If you were at all like me, and I suspect there are many of us out there especially in arts-related careers, the cultural icons of our time were more than just icons to you.  When kids at school bullied you, you went over the moves in Janet Jackson's "Rhythm Nation" dance in your head instead.  The cultural institutions we sought refuge in became more than just song, dance, poetry, and entertainment.  They became everything.  Once we in the MTV generation grew older and attained the means to do so, we would follow our icons across the East Coast, wait for them after concerts, and/or defend them online for hours on end.  We would blare them in our car stereos as often as we could, whether driving to the beach or getting lost on a mountain after midnight.  We held tight to the icons who inspired us -- tighter than any generation of the past.

And as a result, that pop culture sensibility becomes how you interact with the world.  It was for me.  And I am completely neurotypical.  I see that same sensibility in many of my students, and profoundly so with non-mainstreamed students who have disabling conditions.  I have met kids who were not intellectually capable of expressing the answers to single digit addition problems but could quote entire (obscure) Disney films or rap every single syllable to a Nicki Minaj song.

Pop culture is meaningful.  And if you've felt in the past like you've been left behind, socially, emotionally, or in any of a myriad of ways, pop culture can become far more meaningful to you.  Thus, the loss of our titans, be they Severus Snape, Princess Leia, or George Michael, is a heavy blow.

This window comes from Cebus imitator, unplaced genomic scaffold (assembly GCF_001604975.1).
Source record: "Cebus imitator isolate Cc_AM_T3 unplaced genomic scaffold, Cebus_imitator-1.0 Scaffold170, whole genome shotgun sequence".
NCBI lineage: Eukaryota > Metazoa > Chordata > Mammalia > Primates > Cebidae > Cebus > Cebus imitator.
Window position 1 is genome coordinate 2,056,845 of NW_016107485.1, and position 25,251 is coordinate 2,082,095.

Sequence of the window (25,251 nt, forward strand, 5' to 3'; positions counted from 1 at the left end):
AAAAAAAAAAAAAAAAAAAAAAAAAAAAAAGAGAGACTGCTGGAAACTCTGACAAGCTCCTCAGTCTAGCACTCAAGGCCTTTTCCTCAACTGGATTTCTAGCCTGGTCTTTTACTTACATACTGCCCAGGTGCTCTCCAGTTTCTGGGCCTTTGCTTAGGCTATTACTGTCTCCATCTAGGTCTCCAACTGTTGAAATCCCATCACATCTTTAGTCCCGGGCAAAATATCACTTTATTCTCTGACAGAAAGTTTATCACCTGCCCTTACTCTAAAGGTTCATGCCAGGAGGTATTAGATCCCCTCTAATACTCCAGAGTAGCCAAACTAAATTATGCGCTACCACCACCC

The loss I felt the strongest, maybe ever so far, was that of David Bowie.  My best Bowie story is a silly one.  When I was in college, I had an all-night supervisory job.  Technically, I was an overnight RA, but for the most part, I spent nights perfecting my Yahoo LaunchCast station (think a far inferior version of Pandora).  My co-worker, in the community common room, decided to blare Bill O'Reilly repeats at about 3am one night.  In the office, on the computer, I blared my LaunchCast until I drowned out Fox News.  The loudness battle raged on.  And then by the grace of The Internet, a Bowie song came up on my LaunchCast station.  I shouted at the top of my lungs at my co-worker, "YOU CAN'T KILL ZIGGY STARDUST, HE'S IMMORTAL!!"  I turned up the speakers full volume & cackled louder than I ever should have at 4am.  I was roundly ignored, but it was one of the many times in my late adolescence/early adulthood that David Bowie had made me feel even a little powerful.  That idea stayed with me years later, while recovering from a bad break-up and watching hours on end of The Venture Brothers cartoon with my dear friend, where Bowie showed up as "The Sovereign" andI repeated that same line to my friend: "You can't kill Ziggy Stardust -- he's immortal."  I've repeated it many a time since, once even during an improptu Bowie tribute in Edinburgh (before he passed away).